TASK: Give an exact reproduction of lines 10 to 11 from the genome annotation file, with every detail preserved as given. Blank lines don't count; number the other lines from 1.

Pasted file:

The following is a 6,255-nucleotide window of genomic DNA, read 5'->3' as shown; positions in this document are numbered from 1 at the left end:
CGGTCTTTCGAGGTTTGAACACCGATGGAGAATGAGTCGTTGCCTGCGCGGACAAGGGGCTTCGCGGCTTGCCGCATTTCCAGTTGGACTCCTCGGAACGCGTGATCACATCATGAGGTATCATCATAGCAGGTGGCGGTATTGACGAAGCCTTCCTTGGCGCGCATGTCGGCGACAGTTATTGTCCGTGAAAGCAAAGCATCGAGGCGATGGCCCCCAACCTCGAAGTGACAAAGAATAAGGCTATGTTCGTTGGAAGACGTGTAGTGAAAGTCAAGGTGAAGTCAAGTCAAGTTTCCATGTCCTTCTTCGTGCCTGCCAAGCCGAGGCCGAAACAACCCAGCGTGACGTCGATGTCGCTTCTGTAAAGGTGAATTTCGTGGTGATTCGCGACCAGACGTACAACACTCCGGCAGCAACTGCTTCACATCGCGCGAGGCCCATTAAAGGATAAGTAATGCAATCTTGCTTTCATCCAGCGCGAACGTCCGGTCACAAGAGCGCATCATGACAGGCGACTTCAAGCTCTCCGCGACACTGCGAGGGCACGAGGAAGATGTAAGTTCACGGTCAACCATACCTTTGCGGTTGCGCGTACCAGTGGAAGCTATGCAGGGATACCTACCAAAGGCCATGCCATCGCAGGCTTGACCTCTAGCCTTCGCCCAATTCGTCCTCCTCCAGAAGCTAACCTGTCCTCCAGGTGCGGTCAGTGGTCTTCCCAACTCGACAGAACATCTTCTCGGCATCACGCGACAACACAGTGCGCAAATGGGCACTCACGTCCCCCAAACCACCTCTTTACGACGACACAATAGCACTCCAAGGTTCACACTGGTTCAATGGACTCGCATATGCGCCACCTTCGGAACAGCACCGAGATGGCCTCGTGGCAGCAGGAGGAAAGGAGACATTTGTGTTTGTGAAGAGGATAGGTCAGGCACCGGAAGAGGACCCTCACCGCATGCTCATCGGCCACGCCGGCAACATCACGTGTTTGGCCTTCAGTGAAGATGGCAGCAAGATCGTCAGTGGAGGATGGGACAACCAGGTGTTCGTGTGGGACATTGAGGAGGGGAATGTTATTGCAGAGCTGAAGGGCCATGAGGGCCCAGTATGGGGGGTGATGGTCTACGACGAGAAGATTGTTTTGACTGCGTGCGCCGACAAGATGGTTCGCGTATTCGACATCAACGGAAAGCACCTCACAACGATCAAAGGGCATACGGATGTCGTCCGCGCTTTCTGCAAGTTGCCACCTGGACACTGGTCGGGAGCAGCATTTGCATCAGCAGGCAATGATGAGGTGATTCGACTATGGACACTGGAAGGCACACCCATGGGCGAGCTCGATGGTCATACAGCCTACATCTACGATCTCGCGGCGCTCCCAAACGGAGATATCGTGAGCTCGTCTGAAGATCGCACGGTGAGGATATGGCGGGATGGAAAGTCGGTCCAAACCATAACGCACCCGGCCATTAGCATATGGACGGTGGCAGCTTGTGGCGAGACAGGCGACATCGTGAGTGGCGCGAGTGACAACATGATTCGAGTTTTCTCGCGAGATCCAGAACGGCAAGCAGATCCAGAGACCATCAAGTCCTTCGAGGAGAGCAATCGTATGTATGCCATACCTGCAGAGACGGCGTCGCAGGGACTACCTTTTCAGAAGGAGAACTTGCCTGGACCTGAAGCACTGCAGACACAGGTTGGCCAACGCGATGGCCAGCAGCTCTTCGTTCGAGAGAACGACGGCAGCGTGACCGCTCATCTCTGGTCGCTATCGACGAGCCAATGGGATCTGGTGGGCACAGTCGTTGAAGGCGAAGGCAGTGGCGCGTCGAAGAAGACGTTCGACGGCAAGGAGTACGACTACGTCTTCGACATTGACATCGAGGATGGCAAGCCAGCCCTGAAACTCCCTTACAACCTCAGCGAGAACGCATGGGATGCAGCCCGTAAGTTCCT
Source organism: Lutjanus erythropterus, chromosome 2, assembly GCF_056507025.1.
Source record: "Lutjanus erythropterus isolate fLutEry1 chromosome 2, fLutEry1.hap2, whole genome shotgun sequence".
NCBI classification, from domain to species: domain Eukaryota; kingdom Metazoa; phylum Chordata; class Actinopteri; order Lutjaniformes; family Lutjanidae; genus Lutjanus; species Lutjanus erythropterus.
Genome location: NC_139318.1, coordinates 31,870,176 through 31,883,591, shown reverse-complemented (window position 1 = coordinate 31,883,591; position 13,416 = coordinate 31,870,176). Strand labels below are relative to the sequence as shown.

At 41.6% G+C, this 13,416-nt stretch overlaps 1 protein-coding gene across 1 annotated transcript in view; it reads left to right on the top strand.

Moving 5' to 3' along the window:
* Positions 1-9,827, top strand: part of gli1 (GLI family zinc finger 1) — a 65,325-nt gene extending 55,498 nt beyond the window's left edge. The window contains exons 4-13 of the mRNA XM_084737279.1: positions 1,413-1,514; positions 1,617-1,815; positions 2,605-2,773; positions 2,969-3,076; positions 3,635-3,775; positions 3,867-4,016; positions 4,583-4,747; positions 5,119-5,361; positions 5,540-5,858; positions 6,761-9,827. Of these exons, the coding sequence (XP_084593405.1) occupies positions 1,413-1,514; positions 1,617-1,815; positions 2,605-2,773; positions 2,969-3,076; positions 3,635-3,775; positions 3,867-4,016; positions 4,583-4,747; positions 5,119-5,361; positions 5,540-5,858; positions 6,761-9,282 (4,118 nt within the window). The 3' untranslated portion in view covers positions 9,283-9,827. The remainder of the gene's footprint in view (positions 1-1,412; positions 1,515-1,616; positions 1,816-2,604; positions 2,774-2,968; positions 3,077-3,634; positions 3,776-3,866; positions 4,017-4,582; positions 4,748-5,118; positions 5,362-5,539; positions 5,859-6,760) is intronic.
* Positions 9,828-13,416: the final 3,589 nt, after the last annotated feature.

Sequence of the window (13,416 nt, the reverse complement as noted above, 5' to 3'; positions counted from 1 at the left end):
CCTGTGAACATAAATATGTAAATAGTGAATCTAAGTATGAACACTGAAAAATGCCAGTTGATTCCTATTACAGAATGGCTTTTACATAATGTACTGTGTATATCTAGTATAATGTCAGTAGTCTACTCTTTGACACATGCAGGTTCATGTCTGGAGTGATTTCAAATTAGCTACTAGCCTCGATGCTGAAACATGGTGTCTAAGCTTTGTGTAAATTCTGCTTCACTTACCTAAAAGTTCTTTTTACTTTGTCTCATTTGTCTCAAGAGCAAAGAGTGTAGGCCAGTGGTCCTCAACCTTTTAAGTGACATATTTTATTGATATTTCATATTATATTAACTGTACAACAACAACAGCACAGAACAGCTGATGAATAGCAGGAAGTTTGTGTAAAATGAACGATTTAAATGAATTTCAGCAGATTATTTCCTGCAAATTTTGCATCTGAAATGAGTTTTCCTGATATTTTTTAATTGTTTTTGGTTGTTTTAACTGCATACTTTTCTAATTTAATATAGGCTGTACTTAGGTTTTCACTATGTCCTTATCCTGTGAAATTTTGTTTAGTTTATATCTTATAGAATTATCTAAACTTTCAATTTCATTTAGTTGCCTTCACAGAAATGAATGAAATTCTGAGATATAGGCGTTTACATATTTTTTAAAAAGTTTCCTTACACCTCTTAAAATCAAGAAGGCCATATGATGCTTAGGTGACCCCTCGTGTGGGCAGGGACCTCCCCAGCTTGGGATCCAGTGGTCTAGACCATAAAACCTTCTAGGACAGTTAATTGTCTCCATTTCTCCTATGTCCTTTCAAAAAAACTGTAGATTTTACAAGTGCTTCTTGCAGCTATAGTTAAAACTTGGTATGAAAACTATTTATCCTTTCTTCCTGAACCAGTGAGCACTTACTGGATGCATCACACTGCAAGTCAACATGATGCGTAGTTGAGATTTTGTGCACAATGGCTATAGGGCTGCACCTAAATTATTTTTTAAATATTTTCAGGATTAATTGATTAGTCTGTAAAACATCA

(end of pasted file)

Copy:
* Positions 9,828-13,416: the final 3,589 nt, after the last annotated feature.

Sequence of the window (13,416 nt, the reverse complement as noted above, 5' to 3'; positions counted from 1 at the left end):